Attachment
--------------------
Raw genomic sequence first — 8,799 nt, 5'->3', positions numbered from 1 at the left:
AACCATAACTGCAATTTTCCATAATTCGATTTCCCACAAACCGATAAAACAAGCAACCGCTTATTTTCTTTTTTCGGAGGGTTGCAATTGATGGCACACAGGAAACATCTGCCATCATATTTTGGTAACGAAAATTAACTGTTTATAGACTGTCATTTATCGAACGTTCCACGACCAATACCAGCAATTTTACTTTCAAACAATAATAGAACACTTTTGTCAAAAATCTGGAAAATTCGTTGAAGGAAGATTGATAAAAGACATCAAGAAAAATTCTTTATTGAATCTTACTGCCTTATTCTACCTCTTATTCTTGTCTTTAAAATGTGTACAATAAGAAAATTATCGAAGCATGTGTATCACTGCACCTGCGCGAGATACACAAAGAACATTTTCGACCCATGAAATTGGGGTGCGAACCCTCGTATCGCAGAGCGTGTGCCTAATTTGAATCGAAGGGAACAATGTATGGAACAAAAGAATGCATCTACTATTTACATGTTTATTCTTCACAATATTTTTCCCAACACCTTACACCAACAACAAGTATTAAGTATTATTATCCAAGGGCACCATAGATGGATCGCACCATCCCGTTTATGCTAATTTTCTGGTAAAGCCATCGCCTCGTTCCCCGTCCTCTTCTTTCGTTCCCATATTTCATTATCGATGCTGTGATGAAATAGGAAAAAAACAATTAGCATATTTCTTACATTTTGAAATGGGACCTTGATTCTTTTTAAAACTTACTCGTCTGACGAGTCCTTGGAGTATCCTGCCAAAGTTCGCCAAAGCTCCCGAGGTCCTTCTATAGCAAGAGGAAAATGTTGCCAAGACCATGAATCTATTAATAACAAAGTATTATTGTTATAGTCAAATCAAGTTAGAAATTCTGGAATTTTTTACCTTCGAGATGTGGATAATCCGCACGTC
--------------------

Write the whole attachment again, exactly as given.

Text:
Raw genomic sequence first — 8,799 nt, 5'->3', positions numbered from 1 at the left:
AACCATAACTGCAATTTTCCATAATTCGATTTCCCACAAACCGATAAAACAAGCAACCGCTTATTTTCTTTTTTCGGAGGGTTGCAATTGATGGCACACAGGAAACATCTGCCATCATATTTTGGTAACGAAAATTAACTGTTTATAGACTGTCATTTATCGAACGTTCCACGACCAATACCAGCAATTTTACTTTCAAACAATAATAGAACACTTTTGTCAAAAATCTGGAAAATTCGTTGAAGGAAGATTGATAAAAGACATCAAGAAAAATTCTTTATTGAATCTTACTGCCTTATTCTACCTCTTATTCTTGTCTTTAAAATGTGTACAATAAGAAAATTATCGAAGCATGTGTATCACTGCACCTGCGCGAGATACACAAAGAACATTTTCGACCCATGAAATTGGGGTGCGAACCCTCGTATCGCAGAGCGTGTGCCTAATTTGAATCGAAGGGAACAATGTATGGAACAAAAGAATGCATCTACTATTTACATGTTTATTCTTCACAATATTTTTCCCAACACCTTACACCAACAACAAGTATTAAGTATTATTATCCAAGGGCACCATAGATGGATCGCACCATCCCGTTTATGCTAATTTTCTGGTAAAGCCATCGCCTCGTTCCCCGTCCTCTTCTTTCGTTCCCATATTTCATTATCGATGCTGTGATGAAATAGGAAAAAAACAATTAGCATATTTCTTACATTTTGAAATGGGACCTTGATTCTTTTTAAAACTTACTCGTCTGACGAGTCCTTGGAGTATCCTGCCAAAGTTCGCCAAAGCTCCCGAGGTCCTTCTATAGCAAGAGGAAAATGTTGCCAAGACCATGAATCTATTAATAACAAAGTATTATTGTTATAGTCAAATCAAGTTAGAAATTCTGGAATTTTTTACCTTCGAGATGTGGATAATCCGCACGTC